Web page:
We had not intended being back in Edinburgh until November but in September we received the sad news that my brother-in-law Bobby had passed away in his sleep – a good way to go for him but a shock for his family – so we were returning to Edinburgh for the funeral. As usual we had to choose a suitable place to leave the boat for a few days so we had headed out of London.
The day before catching our train it felt like there was a bit of a Scottish theme to a couple of the boats we passed, which is rather unusual as Scotland hasn’t many miles of canal and they are not connected.
My mind was on my widowed sister. I was trying to send her regular messages to keep in touch and as she loves flowers I sent her some photographs of any nice ones I saw and this day there was a selection from a particularly well planted lock. Even the bridge over the lock was festooned with flowers.
Most were not as well planted out, unlike the Thames locks. Another lock keeper’s cottage seemed to provide tables and chairs for passing cyclists. The cyclists provided some help to me with some awkward gates that closed themselves. One lock had decorations of a different kind. A door was covered in horse brasses, the kind I had seen for sale in a London design shop just the week before.
Our train to Edinburgh was cancelled so we booked an earlier one. That made it even more important that we get promptly to a good mooring spot, close to the railway the night before. Finding a good spot proved tricky though, all the best spaces being already taken. We were trying to find a place where we could get close enough to the bank. I was at the front with a rope and Shane asked if we were in close enough to get off as he edged the bow in. I made a wider than usual jump on to the edge and thought I had landed well but then my toe caught on a bramble and I was prostrate on the path. For a moment I wondered if this was going to make our walk to the station impossible – had I twisted my ankle perhaps. Shane was asking if I was alright. I soon decided it was only my hand and elbow that had been scraped, and my elbow was under two layers of material so was well protected, so colder weather was something to be grateful for. I had moved away from wearing shorts that day too. We got the boat in close enough to be able to board at the bow only using the gangplank. That was added security when leaving it for a few days.
The walk to the station had a very nice unusual bridge design. We were early enough that stopping for a picture was allowed. The actual bridge was concrete but the protective rails to stop you falling were twisted metal with plates of clear perspex, etched with pictures of natural, agricultural and canal references.
I regret I could not identify the wild plant. It was a nice sunny walk, which was just as well as the pedestrian access to the station was quite a long cut. We found our way on the round about route to Harlow town train station and into London. I was surprised to see a boating reference in the decoration of the underground station at the seating bays. Tottenham Hale must be near the river and I guess this might be a ferryman, a medieval commute. Small foot passenger ferries still operate to cross the Thames but they have motors and I doubt they carry chickens very often.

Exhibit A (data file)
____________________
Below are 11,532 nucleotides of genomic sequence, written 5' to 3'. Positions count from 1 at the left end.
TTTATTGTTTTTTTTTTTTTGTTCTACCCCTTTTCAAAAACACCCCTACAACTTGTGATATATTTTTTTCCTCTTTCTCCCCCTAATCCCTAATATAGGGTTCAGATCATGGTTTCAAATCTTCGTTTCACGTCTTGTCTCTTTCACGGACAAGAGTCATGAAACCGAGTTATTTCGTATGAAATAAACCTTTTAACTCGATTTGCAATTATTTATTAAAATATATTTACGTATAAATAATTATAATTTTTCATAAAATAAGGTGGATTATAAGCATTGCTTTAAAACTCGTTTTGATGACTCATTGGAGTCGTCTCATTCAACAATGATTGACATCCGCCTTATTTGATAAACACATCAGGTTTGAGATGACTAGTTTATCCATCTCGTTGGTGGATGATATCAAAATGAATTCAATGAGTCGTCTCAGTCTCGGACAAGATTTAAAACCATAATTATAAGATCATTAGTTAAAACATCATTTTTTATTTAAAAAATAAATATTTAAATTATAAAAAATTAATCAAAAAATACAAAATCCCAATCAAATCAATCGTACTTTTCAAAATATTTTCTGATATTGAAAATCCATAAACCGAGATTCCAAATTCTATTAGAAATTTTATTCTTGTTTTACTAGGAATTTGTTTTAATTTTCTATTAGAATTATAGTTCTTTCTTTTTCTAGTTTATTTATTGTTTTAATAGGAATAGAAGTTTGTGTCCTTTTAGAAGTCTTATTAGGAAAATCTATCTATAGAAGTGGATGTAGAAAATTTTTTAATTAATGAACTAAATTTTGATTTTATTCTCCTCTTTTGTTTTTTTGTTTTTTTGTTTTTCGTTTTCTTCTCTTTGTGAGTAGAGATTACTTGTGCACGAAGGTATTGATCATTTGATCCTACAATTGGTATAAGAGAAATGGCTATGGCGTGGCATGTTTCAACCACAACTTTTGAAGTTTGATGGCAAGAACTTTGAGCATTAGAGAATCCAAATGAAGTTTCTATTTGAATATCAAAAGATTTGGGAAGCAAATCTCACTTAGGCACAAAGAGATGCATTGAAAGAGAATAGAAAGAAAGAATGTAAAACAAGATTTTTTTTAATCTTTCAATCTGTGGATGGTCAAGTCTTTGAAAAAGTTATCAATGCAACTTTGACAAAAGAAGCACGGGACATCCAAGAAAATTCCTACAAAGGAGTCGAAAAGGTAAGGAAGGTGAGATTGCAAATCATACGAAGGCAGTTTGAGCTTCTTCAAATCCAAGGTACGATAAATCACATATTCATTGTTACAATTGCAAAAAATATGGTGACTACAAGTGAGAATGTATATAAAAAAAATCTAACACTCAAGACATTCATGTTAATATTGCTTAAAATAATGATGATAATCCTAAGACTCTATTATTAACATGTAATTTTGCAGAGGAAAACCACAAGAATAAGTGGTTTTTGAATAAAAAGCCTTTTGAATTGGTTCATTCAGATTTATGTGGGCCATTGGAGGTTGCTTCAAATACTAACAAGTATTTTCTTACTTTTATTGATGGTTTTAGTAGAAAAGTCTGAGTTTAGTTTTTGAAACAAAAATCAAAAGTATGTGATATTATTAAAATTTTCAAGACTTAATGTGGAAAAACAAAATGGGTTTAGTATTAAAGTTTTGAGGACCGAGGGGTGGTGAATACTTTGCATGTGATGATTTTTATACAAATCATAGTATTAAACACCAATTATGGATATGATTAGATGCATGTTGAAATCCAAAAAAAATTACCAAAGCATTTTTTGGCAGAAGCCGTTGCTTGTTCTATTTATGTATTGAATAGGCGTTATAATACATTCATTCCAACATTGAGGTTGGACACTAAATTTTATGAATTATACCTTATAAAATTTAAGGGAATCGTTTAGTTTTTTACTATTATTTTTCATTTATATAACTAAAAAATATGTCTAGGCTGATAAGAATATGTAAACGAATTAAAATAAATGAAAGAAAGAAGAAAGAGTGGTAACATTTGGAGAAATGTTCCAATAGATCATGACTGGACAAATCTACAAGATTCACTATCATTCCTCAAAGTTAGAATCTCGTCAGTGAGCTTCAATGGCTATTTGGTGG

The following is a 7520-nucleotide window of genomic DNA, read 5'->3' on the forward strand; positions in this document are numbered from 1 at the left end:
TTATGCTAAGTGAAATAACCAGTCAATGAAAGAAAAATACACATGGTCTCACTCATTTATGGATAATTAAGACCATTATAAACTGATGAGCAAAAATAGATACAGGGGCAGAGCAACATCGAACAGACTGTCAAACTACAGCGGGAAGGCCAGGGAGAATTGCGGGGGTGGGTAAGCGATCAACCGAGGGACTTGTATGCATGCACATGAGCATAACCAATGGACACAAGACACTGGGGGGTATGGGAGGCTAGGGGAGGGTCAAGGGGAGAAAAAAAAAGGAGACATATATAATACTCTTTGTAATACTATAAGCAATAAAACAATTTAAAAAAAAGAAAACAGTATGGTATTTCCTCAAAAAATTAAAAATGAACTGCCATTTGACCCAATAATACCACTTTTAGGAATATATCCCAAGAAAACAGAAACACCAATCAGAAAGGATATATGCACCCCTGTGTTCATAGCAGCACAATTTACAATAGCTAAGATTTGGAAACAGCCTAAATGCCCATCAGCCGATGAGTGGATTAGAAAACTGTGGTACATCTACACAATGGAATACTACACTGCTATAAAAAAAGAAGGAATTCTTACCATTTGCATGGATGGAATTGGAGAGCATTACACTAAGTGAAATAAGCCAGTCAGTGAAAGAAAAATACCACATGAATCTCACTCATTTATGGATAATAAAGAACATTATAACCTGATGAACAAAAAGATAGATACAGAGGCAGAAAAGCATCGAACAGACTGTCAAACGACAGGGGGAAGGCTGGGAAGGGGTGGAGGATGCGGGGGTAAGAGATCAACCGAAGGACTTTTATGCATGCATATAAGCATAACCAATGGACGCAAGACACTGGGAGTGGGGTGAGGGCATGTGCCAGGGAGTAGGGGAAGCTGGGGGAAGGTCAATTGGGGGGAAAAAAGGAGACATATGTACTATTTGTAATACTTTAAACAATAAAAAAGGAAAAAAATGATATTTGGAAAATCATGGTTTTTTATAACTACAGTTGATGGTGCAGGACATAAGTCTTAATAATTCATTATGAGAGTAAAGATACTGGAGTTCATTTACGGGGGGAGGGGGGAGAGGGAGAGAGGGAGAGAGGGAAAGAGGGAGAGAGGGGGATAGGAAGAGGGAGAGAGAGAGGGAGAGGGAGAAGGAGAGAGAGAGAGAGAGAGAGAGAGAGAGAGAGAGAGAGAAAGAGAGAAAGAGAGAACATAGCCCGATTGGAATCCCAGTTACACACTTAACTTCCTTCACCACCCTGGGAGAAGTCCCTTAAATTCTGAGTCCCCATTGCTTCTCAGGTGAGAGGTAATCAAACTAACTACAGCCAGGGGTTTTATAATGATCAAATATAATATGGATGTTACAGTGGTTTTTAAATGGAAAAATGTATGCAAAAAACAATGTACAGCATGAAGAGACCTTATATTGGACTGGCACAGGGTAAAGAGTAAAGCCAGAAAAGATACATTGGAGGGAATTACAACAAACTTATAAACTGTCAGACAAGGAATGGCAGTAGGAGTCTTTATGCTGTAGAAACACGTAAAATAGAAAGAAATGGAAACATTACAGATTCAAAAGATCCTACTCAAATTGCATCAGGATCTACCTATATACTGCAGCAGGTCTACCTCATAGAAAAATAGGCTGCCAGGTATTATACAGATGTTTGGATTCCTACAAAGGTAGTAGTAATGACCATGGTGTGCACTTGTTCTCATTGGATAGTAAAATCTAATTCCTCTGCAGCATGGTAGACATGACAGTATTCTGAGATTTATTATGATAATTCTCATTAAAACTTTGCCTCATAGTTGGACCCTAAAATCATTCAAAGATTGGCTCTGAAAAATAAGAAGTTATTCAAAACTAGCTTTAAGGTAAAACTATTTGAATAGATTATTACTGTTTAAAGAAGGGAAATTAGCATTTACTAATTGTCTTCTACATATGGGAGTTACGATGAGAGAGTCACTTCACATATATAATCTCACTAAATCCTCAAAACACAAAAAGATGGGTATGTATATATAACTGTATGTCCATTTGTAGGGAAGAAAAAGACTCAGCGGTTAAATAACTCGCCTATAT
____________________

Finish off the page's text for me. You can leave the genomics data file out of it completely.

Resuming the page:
All went smoothly with our journey. Usually our trips in Edinburgh are peppered with coffee and meet ups with friends but for me, this time was much more family oriented. We did try out a new Portuguese recipe (it was a success) from Helena on Saturday evening after Kenny and Shane had been cycling. Shane discovered that he was a little out of practice with hills and saddles.
I saw Margaret each day, sometimes with her daughter and we did a mixture of activities and quite a few hugs. We did a crossword together, went for a walk along the canal, past the pond, through the wood and up a blowy hill with a seat at the top a flask and biscuits like our mum used to make. I left the cups on the kitchen table but the tiny espresso sized flask lid was used alternately with two cups each. She said, “It’s good to share”.
As we passed gardens I asked her some flower names. I am not a gardener but Bobby certainly was and knew lots of flowers. She recalled a name but wasn’t sure it was the flower I was asking about, so I looked up the name and recognised this as a distinctive flower that I hadn’t known before, alstroemaria, and no it wasn’t the one we were looking at but I had learnt a new name anyway. The next day on my way to see her I saw that flower on my street, nothing like consolidation to help learn something new.
Bobby was very knowledgeable about plants and those attending the celebration of his life were invited, if they wished, to take part in “Bob’s pot luck”, to bring a cutting from their garden for another person to take home, as Bobby had often done in his life time. I had never taken a cutting before so the internet had to help me and I managed to get together a hydrangea cutting in a pot and was reassured that they are one of the easier plants to take cuttings from. People really liked the idea and even if they hadn’t managed to take a cutting, many people brought pot plants to share. Bobby had visited many a garden centre, so that was appropriate too. The service and Bob’s pot luck were both very fitting tributes. It was said that he was self effacing but liked to think of himself as the head of a very fine family. Despite the reason for the occasion, it was indeed a very fine family meet up. It is not often all the sisters get to meet together. The older ones were brought up near Ullapool where there are mountains called “the five sisters of Kintail” and I always think of them on these rare occasions. I look forward to seeing Bobby’s girl again, next time I am in Edinburgh.
Bobby’s girl and all her little sisters.